The Twenty-ninth Day Monday—“If death is the end of all we do, then all we do is futile. … The planets, their civilizations and their loads of people, all need a central sun—to hold them together, to keep them wheeling in good order, to bequeath them shape and meaning. History needs a center. But if that center is empty death, strengthless death, it cannot hold. Things fly apart into absurdity. … But the Creator God put a Cross in the very center of human history—to be its center, ever. The Son of God, the gift of God, the love of God, the endless light of the self-sufficient God filled the emptiness which was death at our core. … We are altogether meaningless, except God touch us. God touched us here at the Cross.”

The Thirtieth Day Tuesday—“O Jesus, does love from the Cross have to hurt so much?—hurt You with dying?—hurt me when Your dying draws me to Yourself?”

The Thirty-first Day Wednesday—Those who were crucified with Him also reviled Him (Mark 15:31). “No, there never was such sorrow as this. And the fools who pass by jeering merely reveal an iniquitous ignorance. … For our sake, God made Him to be sin who knew no sin, so that in Him we might become the righteousness of God (2 Corinthians 5:21). … Jesus has become the rebellion of mankind against its God. He is, therefore, rightly crucified.”

The Thirty-second Day Thursday—My God, why hast Thou forsaken me? Who answers Him? The thunder is silent. The city holds its breath. The heavens are shut. The dark is rejection. This silence is worse than death. No one answers Him. No, not even God. … This is a mystery, that Christ can be the obedient, glorious love of God and the full measure of our disobedience, both at once. But right now this mystery is also a fact.”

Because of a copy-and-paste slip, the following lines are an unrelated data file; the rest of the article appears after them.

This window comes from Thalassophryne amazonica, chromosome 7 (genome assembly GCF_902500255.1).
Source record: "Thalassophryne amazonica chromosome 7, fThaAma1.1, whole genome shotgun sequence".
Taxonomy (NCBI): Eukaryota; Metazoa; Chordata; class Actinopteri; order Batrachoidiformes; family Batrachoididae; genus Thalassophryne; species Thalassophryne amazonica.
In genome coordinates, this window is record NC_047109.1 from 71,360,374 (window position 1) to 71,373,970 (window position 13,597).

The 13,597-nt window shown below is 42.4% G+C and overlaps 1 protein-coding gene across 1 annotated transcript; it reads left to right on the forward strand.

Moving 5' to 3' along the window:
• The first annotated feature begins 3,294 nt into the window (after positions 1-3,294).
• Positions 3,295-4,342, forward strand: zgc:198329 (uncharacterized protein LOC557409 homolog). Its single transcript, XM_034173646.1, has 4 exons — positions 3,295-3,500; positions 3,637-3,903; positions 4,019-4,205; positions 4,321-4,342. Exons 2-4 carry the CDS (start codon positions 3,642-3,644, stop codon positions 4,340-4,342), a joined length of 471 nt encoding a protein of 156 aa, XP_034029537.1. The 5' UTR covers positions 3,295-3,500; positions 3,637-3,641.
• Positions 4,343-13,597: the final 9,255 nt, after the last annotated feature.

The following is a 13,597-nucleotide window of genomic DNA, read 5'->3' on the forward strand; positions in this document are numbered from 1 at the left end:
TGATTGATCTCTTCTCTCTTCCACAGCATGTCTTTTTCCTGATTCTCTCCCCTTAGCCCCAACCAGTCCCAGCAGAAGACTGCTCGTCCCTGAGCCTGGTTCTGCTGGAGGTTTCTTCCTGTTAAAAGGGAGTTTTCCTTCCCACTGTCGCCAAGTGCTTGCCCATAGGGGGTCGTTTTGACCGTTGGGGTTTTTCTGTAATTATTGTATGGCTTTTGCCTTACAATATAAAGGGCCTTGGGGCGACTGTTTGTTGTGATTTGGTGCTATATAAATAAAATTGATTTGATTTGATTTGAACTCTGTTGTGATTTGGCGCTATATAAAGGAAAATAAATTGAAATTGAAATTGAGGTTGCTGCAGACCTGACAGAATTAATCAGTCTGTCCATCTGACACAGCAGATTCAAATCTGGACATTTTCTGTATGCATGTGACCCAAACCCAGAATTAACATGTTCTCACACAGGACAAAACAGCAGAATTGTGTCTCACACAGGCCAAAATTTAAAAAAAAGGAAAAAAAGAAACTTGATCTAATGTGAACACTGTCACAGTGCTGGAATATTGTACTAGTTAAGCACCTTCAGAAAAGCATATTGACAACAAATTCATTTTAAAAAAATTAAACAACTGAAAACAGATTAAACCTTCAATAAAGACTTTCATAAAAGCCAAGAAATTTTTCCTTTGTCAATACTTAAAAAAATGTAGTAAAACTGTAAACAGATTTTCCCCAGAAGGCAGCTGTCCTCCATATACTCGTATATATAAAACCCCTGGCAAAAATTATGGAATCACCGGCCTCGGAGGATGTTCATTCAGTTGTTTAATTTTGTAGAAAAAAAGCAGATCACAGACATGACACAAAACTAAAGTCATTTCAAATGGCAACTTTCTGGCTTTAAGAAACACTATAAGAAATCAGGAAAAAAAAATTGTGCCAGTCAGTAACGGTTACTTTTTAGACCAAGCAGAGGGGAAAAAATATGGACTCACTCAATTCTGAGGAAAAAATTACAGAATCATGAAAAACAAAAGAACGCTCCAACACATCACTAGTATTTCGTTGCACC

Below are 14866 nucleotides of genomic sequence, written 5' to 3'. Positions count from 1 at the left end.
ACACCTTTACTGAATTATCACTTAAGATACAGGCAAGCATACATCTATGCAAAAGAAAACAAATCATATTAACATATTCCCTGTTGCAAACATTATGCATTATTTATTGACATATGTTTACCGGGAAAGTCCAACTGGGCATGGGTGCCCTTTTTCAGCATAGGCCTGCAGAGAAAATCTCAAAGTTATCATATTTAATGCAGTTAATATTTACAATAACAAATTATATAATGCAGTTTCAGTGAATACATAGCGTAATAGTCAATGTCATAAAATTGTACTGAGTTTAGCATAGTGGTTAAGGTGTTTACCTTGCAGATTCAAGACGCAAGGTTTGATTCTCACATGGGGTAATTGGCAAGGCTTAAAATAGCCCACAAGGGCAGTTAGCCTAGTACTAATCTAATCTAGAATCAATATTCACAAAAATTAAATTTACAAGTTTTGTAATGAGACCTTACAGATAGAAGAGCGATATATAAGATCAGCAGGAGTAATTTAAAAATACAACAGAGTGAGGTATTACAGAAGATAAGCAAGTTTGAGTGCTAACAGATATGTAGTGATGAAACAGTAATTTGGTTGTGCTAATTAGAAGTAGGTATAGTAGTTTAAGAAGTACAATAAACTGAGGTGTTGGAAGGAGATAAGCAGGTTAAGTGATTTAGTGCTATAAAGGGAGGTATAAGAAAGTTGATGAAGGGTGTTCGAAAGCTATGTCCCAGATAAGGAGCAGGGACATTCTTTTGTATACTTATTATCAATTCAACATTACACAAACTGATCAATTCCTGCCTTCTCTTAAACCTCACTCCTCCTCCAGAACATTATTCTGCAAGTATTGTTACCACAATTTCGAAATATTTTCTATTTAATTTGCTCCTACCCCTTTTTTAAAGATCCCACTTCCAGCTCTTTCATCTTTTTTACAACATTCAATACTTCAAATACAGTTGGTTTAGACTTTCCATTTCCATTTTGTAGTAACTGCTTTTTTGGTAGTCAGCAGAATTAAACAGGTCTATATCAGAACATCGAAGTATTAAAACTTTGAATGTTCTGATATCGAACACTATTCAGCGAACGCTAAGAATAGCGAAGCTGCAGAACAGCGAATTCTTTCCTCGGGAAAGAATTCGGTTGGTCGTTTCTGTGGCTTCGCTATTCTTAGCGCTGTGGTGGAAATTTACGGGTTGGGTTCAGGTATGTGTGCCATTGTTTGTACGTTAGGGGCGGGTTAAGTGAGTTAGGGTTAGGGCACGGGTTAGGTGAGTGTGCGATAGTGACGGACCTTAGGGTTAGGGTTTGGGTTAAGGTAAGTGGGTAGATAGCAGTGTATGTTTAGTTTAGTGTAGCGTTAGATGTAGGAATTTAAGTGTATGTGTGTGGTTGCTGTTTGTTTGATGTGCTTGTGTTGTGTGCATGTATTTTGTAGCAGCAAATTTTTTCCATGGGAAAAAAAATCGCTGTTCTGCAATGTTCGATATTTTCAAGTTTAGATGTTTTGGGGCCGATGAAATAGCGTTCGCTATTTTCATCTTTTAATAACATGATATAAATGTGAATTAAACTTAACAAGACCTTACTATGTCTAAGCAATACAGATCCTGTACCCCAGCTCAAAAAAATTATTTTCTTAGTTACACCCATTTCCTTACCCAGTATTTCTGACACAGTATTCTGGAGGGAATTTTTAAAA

The Thirty-third Day Friday—“Perhaps we people will ever be strangers in part and puzzles to one another, always a little lonely. But You, Lord, have searched me and known me. You have searched and loved and saved me even in my ignorance.”

The Thirty-fourth Day Saturday—And Jesus uttered a loud cry and breathed His last [Mark 15:37]. “satan, thou art defeated in My defeat! Sin, disposed of a people! Death, look about thee; thou art not mighty and dreadful. Lo, I close My eyes and die—and death shall be no more.”

The Thirty-fifth Day Monday—“Here is a door through which we by faith may enter Heaven, a doorway made of nails and wood, a crossing, a Cross. … For God so loved the world that He gave His only Son, that whoever believes in Him should not perish but have eternal life. And this ‘giving’—this giving up, this giving away, this giving over—begin indeed in Bethlehem in a cradle made of wood. But it wasn’t done until He was killed by a Cross of wood on Golgotha.”

The Thirty-sixth Day Tuesday—“Grief, while you are grieving, lasts forever. But under God, forever is a day. Weeping, darling Magdalene, may last the night. But joy cometh with the sunrise—and then your mourning shall be dancing, and gladness shall be the robe around you. Wait. Wait.”